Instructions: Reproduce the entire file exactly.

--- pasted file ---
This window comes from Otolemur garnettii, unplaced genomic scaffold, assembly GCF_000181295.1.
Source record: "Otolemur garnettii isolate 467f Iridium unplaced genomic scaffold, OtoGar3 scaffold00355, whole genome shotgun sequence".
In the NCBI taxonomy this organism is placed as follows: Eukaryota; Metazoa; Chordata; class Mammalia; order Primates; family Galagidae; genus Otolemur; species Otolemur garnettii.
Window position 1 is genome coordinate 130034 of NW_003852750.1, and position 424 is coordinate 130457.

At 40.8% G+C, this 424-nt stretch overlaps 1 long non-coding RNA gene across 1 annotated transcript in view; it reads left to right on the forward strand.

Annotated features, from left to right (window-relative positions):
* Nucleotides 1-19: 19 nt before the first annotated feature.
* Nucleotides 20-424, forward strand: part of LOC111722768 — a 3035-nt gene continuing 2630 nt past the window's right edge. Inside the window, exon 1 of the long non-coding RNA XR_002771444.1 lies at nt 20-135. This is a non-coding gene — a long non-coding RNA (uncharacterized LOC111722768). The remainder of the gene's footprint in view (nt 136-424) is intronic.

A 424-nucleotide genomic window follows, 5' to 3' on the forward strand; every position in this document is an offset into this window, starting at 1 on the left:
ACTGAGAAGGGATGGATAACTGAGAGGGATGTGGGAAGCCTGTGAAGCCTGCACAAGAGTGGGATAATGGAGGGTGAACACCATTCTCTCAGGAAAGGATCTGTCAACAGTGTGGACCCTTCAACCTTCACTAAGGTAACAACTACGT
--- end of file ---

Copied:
This window comes from Otolemur garnettii, unplaced genomic scaffold, assembly GCF_000181295.1.
Source record: "Otolemur garnettii isolate 467f Iridium unplaced genomic scaffold, OtoGar3 scaffold00355, whole genome shotgun sequence".
In the NCBI taxonomy this organism is placed as follows: Eukaryota; Metazoa; Chordata; class Mammalia; order Primates; family Galagidae; genus Otolemur; species Otolemur garnettii.
Window position 1 is genome coordinate 130034 of NW_003852750.1, and position 424 is coordinate 130457.

At 40.8% G+C, this 424-nt stretch overlaps 1 long non-coding RNA gene across 1 annotated transcript in view; it reads left to right on the forward strand.

Annotated features, from left to right (window-relative positions):
* Nucleotides 1-19: 19 nt before the first annotated feature.
* Nucleotides 20-424, forward strand: part of LOC111722768 — a 3035-nt gene continuing 2630 nt past the window's right edge. Inside the window, exon 1 of the long non-coding RNA XR_002771444.1 lies at nt 20-135. This is a non-coding gene — a long non-coding RNA (uncharacterized LOC111722768). The remainder of the gene's footprint in view (nt 136-424) is intronic.

A 424-nucleotide genomic window follows, 5' to 3' on the forward strand; every position in this document is an offset into this window, starting at 1 on the left:
ACTGAGAAGGGATGGATAACTGAGAGGGATGTGGGAAGCCTGTGAAGCCTGCACAAGAGTGGGATAATGGAGGGTGAACACCATTCTCTCAGGAAAGGATCTGTCAACAGTGTGGACCCTTCAACCTTCACTAAGGTAACAACTACGT